Friday, November 30, 2007

My Guilty Pleasure

Reading the rest of this weeks Campaign, I came across another interesting article:

"You really know that Christmas is approaching when every ad break seems to be full of images of windswept models joyously running through sand dunes before launching themselves into a passionate clinch. Yes, it's the return of the perfume ads. Not only are they the same as last year, they're the same as each other- and so hardly liekly to make anyone pick one scent over another. Please if you must blanket-book ad slots for the entire festive season, can we have something that is a bit more engaging next year?"

I think a very good point has been made here. As aspiring ad creatives would it be a good idea to do a fragrance brief, with a different approach to the norm for our portfolio?? I think it would definately be worth considering, and would hopefully stretch our problem solving abilities as I imagine it must be quite hard to try and sell something as intangible as a smell, although I do realise that it is the "lifestyle" of the brand rather than the smell itself which is usually the concept, as a way of tackling this difficulty I guess, though can it be approached in a different way? As an eager, open minded student, I think yes!!!! (maybe naively?!!) bring on the challenge!

And although I agree with the article, that yes fragrance ads can be a bit monotonous, I believe that there must be some justification to the constant use of beautiful models etc, else why would this approach continue to be taken?

I myself am a prime example, along with many other women, who have been affected by such an advert, I am quite ashamed to admit. In this particular ad, a man gets out of bed naked, and only puts on his Lacoste Pour Homme and sits in a chair and waits for his partner to come home. Not much of a concept, I know, but hey, lets face it, sex sells, not always but in this case, to me it certainly did!

Wow! And I have never forgot this ad from the first day I saw it which just shows that not very often, but sometimes there are exceptions to the rule where it seems ok to throw any kind of concept out the window and just get a bloody gorgeous man with a rather nice bottom and have him walk around naked and drink a cup of tea!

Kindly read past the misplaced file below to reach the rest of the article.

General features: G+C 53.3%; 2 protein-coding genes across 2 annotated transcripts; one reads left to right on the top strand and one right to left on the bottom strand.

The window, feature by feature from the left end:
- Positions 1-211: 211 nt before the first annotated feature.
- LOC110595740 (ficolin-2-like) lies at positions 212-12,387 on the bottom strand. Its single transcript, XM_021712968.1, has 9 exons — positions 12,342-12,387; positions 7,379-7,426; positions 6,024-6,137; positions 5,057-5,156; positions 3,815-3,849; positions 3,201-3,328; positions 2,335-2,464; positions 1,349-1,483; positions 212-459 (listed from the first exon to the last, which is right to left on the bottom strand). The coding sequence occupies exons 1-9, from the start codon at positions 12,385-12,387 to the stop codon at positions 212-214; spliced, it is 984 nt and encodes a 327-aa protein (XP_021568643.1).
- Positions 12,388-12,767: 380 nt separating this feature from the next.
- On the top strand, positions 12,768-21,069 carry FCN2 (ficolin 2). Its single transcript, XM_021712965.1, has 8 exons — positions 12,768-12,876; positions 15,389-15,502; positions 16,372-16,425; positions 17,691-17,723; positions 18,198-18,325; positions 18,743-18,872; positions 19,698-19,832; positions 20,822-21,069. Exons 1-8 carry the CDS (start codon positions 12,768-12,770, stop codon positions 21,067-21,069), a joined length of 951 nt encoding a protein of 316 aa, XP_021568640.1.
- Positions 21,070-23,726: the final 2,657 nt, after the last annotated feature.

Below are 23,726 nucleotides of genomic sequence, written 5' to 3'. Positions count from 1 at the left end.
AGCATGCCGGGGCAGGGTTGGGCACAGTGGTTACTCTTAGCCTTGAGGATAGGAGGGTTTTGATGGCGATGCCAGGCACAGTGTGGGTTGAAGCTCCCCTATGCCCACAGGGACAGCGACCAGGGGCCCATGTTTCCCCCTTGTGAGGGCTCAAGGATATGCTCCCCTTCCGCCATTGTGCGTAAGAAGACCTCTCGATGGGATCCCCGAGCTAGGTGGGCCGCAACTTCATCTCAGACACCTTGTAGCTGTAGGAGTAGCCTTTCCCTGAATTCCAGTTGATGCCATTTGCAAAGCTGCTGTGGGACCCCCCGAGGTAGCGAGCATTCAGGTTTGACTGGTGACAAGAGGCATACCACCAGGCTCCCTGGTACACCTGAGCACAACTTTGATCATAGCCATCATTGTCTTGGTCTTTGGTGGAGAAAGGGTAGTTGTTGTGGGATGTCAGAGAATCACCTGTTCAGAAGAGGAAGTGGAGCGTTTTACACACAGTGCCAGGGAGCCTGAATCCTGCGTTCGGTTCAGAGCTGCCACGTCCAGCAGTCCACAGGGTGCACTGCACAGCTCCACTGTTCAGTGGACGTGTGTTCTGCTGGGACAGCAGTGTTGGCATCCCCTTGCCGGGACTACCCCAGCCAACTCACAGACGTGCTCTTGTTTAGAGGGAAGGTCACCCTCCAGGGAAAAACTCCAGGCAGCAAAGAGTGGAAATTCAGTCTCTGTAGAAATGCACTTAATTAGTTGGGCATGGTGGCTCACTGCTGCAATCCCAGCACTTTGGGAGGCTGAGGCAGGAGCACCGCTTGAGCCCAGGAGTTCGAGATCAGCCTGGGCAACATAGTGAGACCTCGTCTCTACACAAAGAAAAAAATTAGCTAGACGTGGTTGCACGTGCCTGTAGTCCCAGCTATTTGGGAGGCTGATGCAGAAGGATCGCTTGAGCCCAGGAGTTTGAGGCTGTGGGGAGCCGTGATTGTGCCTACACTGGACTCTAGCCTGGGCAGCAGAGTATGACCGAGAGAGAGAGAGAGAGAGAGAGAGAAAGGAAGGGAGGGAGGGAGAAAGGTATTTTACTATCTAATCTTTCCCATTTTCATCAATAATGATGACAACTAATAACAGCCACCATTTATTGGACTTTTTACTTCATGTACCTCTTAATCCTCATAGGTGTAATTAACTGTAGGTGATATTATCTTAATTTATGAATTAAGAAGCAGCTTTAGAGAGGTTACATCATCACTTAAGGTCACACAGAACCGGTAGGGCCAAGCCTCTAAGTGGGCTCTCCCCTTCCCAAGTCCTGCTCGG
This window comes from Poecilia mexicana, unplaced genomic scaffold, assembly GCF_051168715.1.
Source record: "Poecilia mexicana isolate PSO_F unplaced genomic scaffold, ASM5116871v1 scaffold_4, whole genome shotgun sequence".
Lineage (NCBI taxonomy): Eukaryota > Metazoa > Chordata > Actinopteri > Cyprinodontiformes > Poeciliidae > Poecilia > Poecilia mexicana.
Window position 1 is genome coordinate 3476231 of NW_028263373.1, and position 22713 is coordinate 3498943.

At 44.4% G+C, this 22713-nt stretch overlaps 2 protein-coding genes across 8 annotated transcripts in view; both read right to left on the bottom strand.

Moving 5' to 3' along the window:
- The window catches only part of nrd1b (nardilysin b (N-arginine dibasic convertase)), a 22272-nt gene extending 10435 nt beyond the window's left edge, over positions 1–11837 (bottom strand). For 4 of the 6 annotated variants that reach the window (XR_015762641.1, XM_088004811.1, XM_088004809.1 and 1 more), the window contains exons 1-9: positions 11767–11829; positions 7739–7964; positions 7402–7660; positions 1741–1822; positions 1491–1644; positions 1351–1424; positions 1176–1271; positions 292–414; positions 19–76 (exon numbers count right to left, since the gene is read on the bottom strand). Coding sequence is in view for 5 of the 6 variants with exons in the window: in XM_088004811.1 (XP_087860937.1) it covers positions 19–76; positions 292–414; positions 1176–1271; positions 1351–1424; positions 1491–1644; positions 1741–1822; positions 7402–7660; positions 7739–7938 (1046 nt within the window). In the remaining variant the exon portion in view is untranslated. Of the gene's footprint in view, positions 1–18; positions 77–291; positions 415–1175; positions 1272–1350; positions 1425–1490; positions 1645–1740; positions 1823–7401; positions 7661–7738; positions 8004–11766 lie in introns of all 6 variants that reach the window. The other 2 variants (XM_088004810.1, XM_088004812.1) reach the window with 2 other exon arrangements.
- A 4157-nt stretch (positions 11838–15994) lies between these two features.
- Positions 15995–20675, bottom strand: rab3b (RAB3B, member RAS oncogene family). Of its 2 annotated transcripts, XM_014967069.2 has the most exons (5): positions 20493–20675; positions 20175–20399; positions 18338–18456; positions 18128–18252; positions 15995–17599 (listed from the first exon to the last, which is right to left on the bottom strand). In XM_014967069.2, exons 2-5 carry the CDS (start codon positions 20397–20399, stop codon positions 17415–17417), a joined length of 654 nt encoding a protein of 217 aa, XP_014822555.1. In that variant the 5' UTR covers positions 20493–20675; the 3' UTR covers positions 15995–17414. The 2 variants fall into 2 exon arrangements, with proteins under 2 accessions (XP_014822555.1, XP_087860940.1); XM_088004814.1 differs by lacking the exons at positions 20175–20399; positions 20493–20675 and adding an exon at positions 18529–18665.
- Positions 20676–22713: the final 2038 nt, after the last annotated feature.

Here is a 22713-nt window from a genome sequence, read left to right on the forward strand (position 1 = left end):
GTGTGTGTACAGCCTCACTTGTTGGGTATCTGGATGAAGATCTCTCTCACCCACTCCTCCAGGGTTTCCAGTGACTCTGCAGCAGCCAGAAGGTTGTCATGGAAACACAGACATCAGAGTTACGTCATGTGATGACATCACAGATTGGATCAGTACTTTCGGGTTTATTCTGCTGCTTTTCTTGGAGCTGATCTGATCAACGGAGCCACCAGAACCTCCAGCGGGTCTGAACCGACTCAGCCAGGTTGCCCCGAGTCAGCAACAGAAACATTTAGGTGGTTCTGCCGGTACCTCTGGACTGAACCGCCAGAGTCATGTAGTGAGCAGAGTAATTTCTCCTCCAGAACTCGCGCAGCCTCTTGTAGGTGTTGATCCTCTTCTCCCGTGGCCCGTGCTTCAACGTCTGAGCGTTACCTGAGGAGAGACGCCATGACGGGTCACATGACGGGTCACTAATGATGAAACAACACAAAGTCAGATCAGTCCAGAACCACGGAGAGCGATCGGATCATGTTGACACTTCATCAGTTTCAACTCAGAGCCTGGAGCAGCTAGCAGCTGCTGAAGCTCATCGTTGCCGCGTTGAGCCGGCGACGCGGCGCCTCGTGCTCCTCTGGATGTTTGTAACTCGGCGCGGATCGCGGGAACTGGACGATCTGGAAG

Would it make me buy this product? I don't think this man and his lovely bottom would make me run out to the nearest shop and buy it in the hope that my boyfirend when wearing it may magically transform into the very same man, because the thing with fragrance is the ads can draw in as many people as they want, but at the end of the day its the smell that counts, and people will nearly always smell before buying! (I speak as a former fragrance sales gal!)

But would it make me remember Lacoste the brand, and that particular product? and be much more likely to pick it up and have a whiff? Yes it would!


Thursday, November 29, 2007


Sorry about the picture quality but i thought i would support the third year advertisers. They have to raise 3,000 to exhibit at the new blood exhibition. So every two weeks they are hosting an event called the Salon with Dj's called Hair by Rodderick. And the tickets are combs, a different one each week. Jolly good idea and proven very popular! EEps next year that will be us!


Wednesday, November 28, 2007

Campaign for breakfast

This morning whilst consuming my ever so nutricious all-bran I found a very interesting piece in Campaign. Its from Rory Sutherland's blog,
"Are Brands Eco-Friendly?: I have suddenly conceived the insane notion that brands are good for the environment.
Brands are, after all, gloriously intangible. You can build a brand without killing trees, and few precious raw materials are needed in their creation. I might go further.